This Is Actually What Employees Want to Hear to Feel Valued At work

There’s a new study for the University of Exeter that’s throwing a lot of old beliefs about employee happiness and mental wellness out the window.

Traditionally, leaders have thought that fairness and inclusion were the keys to a healthy workplace. However, these new findings are showing that it’s not enough.

As lead author, Dr. Christopher Begeny says,

“Organizations and other groups often recognize the importance of members treating each other fairly — with dignity and without bias. In six studies of workplaces and other groups, we find that this is indeed key to fostering individuals’ sense of belonging. However, individuals also need to be shown that they have some distinct value to the group.

“When colleagues or fellow group members show interest and appreciation for an individual’s more distinguishing qualities, that individual benefits.

“This kind of distinctive treatment has real benefits for mental health too, including less anxiety and depression.”

It makes sense, as people we all want to fit in and be part of a group. However, at the same time, no one wants to feel like they’re just another cog in the chain.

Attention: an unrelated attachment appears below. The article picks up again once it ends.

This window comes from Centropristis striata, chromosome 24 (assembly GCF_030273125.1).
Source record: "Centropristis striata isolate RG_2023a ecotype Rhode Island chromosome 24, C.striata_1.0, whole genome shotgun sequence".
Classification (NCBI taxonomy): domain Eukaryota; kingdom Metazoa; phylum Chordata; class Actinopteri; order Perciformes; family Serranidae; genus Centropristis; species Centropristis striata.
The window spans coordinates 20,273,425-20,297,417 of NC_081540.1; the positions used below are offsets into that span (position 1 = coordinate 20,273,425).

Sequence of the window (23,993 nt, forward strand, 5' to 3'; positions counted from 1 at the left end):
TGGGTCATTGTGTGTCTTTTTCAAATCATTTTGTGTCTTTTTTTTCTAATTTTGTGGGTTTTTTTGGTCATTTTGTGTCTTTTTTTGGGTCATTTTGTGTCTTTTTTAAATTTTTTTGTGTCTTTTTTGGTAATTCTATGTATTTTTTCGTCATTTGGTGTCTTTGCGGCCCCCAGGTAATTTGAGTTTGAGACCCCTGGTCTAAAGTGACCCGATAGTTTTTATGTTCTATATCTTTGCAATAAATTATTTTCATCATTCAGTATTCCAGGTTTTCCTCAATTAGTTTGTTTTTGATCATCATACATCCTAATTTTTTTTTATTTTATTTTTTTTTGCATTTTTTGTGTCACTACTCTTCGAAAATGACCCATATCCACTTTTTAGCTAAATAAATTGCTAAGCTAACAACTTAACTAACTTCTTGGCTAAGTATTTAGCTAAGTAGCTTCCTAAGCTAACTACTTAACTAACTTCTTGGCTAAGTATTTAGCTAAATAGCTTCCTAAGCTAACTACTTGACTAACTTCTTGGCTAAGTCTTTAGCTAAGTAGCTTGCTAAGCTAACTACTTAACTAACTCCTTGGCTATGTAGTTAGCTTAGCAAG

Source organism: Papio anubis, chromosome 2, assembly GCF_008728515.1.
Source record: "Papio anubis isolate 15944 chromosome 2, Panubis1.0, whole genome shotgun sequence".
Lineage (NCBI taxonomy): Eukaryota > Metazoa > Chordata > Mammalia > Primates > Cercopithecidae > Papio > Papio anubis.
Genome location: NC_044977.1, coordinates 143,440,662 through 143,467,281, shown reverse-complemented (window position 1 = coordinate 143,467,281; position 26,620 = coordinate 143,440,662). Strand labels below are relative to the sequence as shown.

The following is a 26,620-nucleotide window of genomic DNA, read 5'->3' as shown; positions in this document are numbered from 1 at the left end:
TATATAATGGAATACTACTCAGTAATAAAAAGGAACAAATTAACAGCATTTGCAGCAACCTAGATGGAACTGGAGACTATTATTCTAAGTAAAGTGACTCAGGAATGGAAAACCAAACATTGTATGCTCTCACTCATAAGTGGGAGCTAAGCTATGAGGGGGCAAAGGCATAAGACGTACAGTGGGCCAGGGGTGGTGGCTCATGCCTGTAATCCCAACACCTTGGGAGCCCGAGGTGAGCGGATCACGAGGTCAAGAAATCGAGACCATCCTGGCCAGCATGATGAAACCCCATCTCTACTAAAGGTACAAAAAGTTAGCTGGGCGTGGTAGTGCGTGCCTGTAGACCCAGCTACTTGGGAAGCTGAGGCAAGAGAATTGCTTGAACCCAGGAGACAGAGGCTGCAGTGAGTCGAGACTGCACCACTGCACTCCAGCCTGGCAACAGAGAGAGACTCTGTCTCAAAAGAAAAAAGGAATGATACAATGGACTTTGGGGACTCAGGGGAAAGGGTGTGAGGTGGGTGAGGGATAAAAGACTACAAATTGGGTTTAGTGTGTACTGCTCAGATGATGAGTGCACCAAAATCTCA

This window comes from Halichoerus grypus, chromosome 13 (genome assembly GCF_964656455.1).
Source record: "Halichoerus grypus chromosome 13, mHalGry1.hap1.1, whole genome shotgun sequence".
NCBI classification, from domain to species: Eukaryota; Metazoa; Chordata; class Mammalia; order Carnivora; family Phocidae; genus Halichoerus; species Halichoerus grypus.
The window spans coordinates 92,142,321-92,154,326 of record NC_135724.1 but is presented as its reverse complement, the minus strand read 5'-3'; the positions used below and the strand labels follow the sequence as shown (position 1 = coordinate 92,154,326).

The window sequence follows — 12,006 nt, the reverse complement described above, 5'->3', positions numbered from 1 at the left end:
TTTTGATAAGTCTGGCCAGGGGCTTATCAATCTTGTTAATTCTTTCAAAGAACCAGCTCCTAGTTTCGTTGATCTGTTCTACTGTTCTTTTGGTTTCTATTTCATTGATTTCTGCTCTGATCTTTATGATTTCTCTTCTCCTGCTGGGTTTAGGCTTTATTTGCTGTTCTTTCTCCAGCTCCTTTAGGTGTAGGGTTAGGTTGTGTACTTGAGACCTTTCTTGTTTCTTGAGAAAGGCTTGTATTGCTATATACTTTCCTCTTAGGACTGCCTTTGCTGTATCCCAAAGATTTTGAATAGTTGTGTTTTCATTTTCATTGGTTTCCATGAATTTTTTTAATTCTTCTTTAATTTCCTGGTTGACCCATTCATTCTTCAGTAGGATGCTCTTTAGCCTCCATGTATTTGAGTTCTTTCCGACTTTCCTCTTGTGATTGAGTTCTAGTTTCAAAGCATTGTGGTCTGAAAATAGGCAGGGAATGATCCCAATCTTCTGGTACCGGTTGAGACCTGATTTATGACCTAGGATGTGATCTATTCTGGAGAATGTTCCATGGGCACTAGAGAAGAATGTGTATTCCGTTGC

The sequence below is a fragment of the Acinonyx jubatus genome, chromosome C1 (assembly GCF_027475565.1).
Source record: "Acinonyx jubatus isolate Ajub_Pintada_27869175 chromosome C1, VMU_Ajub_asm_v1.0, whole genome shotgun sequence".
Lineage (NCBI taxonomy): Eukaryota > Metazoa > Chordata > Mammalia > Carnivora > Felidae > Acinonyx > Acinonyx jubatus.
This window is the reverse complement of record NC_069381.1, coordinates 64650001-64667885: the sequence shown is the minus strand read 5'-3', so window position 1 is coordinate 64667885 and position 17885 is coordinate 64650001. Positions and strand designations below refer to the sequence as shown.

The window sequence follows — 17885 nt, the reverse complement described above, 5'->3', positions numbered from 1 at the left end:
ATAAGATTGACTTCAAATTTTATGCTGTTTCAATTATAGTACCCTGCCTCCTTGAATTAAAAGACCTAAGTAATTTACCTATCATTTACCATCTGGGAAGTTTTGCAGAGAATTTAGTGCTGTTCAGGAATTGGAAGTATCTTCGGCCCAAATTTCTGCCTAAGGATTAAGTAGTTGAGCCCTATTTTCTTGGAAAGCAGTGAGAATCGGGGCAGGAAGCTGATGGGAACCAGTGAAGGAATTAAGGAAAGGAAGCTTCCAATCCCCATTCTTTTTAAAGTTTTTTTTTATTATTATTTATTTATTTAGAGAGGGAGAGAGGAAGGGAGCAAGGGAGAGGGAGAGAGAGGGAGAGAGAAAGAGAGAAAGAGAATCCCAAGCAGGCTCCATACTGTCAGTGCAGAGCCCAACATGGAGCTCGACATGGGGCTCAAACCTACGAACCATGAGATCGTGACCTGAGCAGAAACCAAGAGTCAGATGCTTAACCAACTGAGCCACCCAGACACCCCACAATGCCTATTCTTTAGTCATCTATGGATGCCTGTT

Every employee at your business has been chosen to fill their role for a reason, and therefore, it’s important that these people are reminded of just how skilled they are on a regular basis. 

When asked how organisations could embed this feedback into their workplace, Dr. Begeny said: “It helps to have supervisors with the time and energy to recognize and tap into the particular skills and knowledge of the different people they supervise.

“Another method is to create well-developed systems of mentorship, allowing people to share their experience and expertise.

“This can also foster a workplace culture that is not just inclusive, but value-affirming — where people regularly seek each other out for advice, which is beneficial to both parties.”

Dr. Begeny finally concluded by saying, “Individuals need to feel more than inclusion. As well as ‘fitting in’, they need to ‘stand out’ — to feel that they have some distinct value and worth that they bring to the group.”